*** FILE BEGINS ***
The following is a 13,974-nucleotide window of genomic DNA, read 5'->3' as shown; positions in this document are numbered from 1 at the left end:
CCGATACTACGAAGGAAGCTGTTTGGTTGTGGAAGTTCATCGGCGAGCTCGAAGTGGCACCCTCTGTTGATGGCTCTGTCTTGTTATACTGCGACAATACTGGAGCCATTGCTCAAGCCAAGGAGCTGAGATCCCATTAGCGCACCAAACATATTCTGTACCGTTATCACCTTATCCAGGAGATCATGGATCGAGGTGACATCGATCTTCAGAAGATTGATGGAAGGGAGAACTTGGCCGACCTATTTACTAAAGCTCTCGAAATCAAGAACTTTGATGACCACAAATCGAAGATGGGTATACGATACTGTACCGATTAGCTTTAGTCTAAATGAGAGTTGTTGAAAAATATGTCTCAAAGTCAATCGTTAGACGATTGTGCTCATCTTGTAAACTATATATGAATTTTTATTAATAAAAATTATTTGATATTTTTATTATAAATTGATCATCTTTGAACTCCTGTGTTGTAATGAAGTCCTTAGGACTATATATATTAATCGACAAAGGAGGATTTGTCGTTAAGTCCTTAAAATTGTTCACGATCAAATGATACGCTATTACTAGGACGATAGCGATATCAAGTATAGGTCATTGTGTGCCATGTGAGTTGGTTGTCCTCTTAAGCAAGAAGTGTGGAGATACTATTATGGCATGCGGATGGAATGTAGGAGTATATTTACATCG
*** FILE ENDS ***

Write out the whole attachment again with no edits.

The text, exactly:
The following is a 13,974-nucleotide window of genomic DNA, read 5'->3' as shown; positions in this document are numbered from 1 at the left end:
CCGATACTACGAAGGAAGCTGTTTGGTTGTGGAAGTTCATCGGCGAGCTCGAAGTGGCACCCTCTGTTGATGGCTCTGTCTTGTTATACTGCGACAATACTGGAGCCATTGCTCAAGCCAAGGAGCTGAGATCCCATTAGCGCACCAAACATATTCTGTACCGTTATCACCTTATCCAGGAGATCATGGATCGAGGTGACATCGATCTTCAGAAGATTGATGGAAGGGAGAACTTGGCCGACCTATTTACTAAAGCTCTCGAAATCAAGAACTTTGATGACCACAAATCGAAGATGGGTATACGATACTGTACCGATTAGCTTTAGTCTAAATGAGAGTTGTTGAAAAATATGTCTCAAAGTCAATCGTTAGACGATTGTGCTCATCTTGTAAACTATATATGAATTTTTATTAATAAAAATTATTTGATATTTTTATTATAAATTGATCATCTTTGAACTCCTGTGTTGTAATGAAGTCCTTAGGACTATATATATTAATCGACAAAGGAGGATTTGTCGTTAAGTCCTTAAAATTGTTCACGATCAAATGATACGCTATTACTAGGACGATAGCGATATCAAGTATAGGTCATTGTGTGCCATGTGAGTTGGTTGTCCTCTTAAGCAAGAAGTGTGGAGATACTATTATGGCATGCGGATGGAATGTAGGAGTATATTTACATCG